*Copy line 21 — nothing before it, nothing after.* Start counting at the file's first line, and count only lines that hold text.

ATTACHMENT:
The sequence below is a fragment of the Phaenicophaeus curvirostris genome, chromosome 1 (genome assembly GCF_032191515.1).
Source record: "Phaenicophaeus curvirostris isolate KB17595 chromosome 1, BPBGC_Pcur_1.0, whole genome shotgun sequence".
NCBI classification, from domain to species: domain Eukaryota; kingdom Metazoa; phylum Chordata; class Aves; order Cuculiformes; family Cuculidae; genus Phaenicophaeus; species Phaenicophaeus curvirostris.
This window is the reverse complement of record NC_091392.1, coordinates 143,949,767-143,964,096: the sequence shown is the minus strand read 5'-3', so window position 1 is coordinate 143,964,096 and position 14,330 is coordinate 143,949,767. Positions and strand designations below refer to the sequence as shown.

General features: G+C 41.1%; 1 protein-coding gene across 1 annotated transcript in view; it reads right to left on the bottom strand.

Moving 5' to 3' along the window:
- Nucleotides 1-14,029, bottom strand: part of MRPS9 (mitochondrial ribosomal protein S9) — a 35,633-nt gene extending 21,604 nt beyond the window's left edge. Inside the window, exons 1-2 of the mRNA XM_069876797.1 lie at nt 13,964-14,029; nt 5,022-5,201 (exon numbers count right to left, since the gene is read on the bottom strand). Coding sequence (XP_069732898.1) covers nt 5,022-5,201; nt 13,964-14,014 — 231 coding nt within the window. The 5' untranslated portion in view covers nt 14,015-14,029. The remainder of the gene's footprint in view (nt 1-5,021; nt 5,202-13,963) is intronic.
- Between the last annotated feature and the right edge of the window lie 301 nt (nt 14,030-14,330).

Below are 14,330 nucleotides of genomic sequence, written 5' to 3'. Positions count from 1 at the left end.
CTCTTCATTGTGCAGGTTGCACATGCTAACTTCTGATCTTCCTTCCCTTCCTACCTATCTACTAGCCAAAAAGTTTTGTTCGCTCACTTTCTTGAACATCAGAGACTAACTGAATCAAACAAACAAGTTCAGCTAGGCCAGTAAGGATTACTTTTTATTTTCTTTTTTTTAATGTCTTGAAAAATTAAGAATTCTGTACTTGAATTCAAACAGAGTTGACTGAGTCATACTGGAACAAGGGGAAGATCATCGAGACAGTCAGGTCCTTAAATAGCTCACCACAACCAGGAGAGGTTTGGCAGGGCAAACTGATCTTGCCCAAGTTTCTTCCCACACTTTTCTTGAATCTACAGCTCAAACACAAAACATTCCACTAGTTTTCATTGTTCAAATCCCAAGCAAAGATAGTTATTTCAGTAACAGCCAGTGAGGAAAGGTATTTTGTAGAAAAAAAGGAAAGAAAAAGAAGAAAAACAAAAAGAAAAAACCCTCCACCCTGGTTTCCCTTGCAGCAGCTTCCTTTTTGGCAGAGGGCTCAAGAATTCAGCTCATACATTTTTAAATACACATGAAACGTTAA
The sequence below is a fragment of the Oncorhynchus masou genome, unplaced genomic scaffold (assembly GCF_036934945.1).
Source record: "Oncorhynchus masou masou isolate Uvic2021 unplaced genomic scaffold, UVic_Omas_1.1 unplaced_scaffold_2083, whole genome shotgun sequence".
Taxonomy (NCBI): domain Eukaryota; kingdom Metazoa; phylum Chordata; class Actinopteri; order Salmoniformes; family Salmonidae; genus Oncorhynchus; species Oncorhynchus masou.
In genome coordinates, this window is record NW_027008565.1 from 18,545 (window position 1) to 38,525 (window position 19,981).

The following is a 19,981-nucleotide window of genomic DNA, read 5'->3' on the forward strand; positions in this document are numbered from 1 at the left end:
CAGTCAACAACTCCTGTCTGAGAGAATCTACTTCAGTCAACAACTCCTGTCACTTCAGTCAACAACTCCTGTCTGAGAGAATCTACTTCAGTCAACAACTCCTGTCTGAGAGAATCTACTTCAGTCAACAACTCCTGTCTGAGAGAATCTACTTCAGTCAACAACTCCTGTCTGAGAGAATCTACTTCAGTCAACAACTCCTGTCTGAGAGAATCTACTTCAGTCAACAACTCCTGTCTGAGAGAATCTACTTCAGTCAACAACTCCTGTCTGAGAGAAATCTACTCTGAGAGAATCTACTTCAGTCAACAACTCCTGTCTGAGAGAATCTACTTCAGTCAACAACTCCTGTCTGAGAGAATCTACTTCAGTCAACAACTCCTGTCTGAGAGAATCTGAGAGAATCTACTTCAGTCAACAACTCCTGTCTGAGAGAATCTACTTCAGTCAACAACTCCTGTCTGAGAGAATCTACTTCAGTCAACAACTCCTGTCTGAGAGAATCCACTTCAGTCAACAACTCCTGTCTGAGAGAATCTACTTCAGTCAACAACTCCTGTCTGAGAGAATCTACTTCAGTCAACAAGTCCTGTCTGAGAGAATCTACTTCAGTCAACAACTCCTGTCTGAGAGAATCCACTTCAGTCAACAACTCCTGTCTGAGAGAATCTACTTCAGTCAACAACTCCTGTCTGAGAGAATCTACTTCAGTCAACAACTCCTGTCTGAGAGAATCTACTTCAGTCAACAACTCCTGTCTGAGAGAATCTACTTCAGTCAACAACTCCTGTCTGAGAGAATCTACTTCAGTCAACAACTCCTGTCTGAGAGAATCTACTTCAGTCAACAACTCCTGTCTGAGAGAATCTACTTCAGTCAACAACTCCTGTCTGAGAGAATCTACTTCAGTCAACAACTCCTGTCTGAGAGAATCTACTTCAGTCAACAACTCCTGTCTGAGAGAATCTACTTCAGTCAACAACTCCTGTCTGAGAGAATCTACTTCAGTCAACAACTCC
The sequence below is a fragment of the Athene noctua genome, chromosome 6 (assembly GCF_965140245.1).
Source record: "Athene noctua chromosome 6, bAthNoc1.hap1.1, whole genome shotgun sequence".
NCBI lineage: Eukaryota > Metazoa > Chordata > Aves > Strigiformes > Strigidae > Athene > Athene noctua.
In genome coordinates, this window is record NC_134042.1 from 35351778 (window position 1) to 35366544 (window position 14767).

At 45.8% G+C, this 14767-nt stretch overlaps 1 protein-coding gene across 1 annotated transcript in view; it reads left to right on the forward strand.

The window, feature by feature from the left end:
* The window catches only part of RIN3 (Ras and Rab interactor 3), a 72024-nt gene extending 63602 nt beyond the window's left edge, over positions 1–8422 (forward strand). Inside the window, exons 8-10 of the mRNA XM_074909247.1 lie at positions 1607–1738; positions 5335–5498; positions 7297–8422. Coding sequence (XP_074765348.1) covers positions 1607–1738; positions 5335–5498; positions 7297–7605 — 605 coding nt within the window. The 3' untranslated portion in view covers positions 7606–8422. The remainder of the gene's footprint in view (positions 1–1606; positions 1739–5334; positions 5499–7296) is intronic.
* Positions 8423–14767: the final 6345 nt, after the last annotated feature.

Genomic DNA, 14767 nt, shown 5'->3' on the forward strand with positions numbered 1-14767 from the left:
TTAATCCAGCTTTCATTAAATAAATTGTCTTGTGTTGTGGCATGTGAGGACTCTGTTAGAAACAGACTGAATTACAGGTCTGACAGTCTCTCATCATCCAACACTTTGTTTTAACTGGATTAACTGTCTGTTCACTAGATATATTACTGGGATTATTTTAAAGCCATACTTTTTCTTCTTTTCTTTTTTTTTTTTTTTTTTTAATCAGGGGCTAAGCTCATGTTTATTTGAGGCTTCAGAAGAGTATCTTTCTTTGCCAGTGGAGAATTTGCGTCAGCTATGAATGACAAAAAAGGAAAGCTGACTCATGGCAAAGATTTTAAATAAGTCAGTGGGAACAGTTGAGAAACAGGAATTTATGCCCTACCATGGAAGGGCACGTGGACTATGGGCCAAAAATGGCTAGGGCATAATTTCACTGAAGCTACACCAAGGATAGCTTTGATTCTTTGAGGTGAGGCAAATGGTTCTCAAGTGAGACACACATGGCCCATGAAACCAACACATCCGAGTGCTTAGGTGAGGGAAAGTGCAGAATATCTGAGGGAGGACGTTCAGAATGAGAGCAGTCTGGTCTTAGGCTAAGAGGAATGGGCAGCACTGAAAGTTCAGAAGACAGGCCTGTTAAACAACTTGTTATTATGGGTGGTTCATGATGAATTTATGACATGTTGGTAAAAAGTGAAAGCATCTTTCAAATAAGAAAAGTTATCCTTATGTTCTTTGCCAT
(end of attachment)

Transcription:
At 45.8% G+C, this 14767-nt stretch overlaps 1 protein-coding gene across 1 annotated transcript in view; it reads left to right on the forward strand.